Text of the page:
"CMS is aware and engaged on this topic," he says. "Something could change. They spent a lot of time, almost 10 years, building out a framework to allow these codes to come into play, so they're as motivated as anybody else to make sure they don't limit innovation that they sparked before it can really take hold."
Altchek says accountable care organizations (ACOs) using RPM programs supported by Cadence are seeing a 19% savings on average total cost of care.
"We're sharing everything we have [with CMS] and have offered to update them every six months on the total cost of care savings across our patient population," he says.
CMS has scheduled a 2023 policy review of the cuts affecting 99454 and related CPT codes 99453 (patient onboarding), 99457 (first 20 minutes of monitoring and delivering care to a patient remotely), and 99458 (the next 20 minutes).
"We were not listened to last year, but next year, they've scheduled a real conversation around it," Altchek says.
The policy review will be conducted by the RVS Update Committee, a volunteer group of 32 physicians and other healthcare professionals who advise Medicare on how to value a physician's work.
"My guess is it would go through that process, and then CMS would take it under review as part of its rulemaking," says Meryl Holt, head of legal and chief compliance officer at Cadence.
CMS is also somewhat constrained by existing law. "CMS as the agency is somewhat restricted by the legislative framework that's in place, so they have limited tools with which to actually affect change with particular codes," Holt says.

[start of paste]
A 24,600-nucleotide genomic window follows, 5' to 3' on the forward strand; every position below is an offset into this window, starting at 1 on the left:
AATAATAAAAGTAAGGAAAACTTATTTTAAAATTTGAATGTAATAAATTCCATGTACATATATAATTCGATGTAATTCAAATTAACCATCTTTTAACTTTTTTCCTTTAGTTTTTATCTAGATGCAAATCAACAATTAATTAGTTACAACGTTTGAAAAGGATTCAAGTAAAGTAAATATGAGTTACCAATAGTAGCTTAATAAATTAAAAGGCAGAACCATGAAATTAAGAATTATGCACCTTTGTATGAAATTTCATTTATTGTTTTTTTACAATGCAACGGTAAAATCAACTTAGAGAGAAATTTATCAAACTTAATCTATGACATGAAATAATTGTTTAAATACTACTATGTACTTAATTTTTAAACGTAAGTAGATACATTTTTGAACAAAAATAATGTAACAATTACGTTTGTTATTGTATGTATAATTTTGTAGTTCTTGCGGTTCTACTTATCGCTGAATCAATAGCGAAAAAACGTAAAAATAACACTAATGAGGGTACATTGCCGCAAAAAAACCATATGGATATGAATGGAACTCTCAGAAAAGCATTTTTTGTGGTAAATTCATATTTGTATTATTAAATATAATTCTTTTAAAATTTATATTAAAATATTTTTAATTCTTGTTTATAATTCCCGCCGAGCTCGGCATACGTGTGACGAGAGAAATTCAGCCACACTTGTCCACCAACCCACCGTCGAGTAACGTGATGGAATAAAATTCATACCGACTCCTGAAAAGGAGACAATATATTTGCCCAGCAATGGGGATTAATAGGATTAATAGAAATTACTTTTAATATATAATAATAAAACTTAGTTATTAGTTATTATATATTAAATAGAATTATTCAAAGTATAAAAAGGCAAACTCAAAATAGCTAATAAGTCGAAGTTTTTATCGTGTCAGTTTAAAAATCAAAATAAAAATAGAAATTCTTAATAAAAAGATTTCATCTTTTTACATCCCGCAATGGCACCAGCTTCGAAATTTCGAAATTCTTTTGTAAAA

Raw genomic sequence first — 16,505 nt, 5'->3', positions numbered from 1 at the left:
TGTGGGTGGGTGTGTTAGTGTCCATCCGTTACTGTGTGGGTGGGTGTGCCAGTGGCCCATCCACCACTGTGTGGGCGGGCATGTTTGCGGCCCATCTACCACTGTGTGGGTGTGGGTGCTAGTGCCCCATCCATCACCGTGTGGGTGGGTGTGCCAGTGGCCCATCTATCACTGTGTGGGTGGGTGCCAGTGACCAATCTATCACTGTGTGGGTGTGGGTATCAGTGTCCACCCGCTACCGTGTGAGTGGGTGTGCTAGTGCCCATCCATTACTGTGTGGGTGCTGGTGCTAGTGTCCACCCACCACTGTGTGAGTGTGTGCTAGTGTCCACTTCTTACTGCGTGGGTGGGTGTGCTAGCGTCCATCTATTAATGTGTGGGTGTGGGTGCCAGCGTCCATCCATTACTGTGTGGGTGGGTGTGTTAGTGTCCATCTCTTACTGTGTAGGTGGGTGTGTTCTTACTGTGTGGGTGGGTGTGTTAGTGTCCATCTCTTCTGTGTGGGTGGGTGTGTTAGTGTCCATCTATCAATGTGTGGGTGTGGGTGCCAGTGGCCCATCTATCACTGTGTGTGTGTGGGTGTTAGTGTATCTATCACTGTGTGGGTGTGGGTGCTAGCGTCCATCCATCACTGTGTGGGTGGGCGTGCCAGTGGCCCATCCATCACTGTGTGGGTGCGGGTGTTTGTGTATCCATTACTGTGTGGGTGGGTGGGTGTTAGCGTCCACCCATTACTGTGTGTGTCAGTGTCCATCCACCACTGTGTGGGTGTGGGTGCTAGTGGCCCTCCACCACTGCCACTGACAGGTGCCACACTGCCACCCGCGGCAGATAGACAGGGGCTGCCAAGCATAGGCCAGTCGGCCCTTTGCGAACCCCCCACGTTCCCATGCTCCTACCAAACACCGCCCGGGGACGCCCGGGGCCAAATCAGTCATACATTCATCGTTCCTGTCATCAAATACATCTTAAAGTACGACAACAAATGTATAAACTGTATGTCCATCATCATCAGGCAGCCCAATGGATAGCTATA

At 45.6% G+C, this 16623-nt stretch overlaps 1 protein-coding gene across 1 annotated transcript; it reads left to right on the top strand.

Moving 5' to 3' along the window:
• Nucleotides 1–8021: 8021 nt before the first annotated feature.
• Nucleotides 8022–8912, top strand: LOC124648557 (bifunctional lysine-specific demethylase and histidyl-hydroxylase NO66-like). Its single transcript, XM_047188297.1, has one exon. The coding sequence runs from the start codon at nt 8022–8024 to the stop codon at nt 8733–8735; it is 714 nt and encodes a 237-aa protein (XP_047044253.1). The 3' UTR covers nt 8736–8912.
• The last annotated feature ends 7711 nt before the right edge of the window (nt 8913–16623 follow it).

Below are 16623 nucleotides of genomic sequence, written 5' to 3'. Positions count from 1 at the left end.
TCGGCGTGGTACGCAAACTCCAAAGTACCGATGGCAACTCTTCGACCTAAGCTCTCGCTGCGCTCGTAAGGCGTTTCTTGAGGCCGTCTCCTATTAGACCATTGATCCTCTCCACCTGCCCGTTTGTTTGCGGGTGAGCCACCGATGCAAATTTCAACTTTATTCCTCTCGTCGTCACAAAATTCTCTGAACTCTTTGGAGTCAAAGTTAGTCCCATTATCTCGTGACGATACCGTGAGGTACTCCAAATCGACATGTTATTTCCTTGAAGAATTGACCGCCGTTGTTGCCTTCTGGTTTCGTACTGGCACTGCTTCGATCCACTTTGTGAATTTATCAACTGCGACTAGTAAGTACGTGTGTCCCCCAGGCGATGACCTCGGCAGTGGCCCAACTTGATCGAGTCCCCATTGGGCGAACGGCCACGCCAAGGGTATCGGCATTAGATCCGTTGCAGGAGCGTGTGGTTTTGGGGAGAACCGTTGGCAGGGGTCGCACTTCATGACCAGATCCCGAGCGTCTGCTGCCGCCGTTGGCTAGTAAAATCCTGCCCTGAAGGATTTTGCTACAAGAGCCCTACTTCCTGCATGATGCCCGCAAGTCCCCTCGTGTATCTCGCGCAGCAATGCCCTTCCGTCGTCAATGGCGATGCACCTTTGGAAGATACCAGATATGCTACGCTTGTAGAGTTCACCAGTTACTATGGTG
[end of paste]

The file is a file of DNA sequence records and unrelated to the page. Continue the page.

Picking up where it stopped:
Should appeals to CMS fail, Altchek says a push for a legislative solution is another option.
"CMS data show that among original Medicare beneficiaries aged 65 years and over, the prevalence of CHF, type 2 diabetes, and hypertension was 13%, 25%, and 58%, respectively," says Cadence's letter to CMS. "This translates into direct medical costs, which for heart disease (excluding stroke) totaled $281 billion in 2015 and $237 billion for diabetes in 2017. Using RPM services to manage these conditions will improve patients’ access to quality care, while also alleviating the burden on clinicians and Medicare spending."
If the CMS reimbursements decline, Altchek says Cadence would withdraw from serving certain regions rather than reducing the quality and quantity of remote patient monitoring.
"We won't deliver the service if we don't think we can do it in a way that's a high-quality way," Altchek says.
“CMS spent a lot of time, almost 10 years, building out a framework to allow these codes to come into play, so they're as motivated as anybody else to make sure they don't limit innovation that they sparked before it can really take hold.”
— Chris Altchek, founder and chief executive officer, Cadence
Scott Mace is a contributing writer for HealthLeaders.
Remote patient monitoring (RPM) programs have been surging in the wake of the pandemic, as more and more health systems look to monitor and manage care for patients at home in between visits to the doctor's office, clinic, or hospital.
Medicare coverage for RPM services has been limited, and the Centers for Medicare and Medicaid Services is planning significant changes to reimbursement in its proposed 2023 Medicare Physician Fee Schedule.
RPM advocates, including telehealth company Cadence and the American Telemedicine Association, say the proposed changes will affect RPM programs, and Cadence say those changes could cause them to scale back their programs.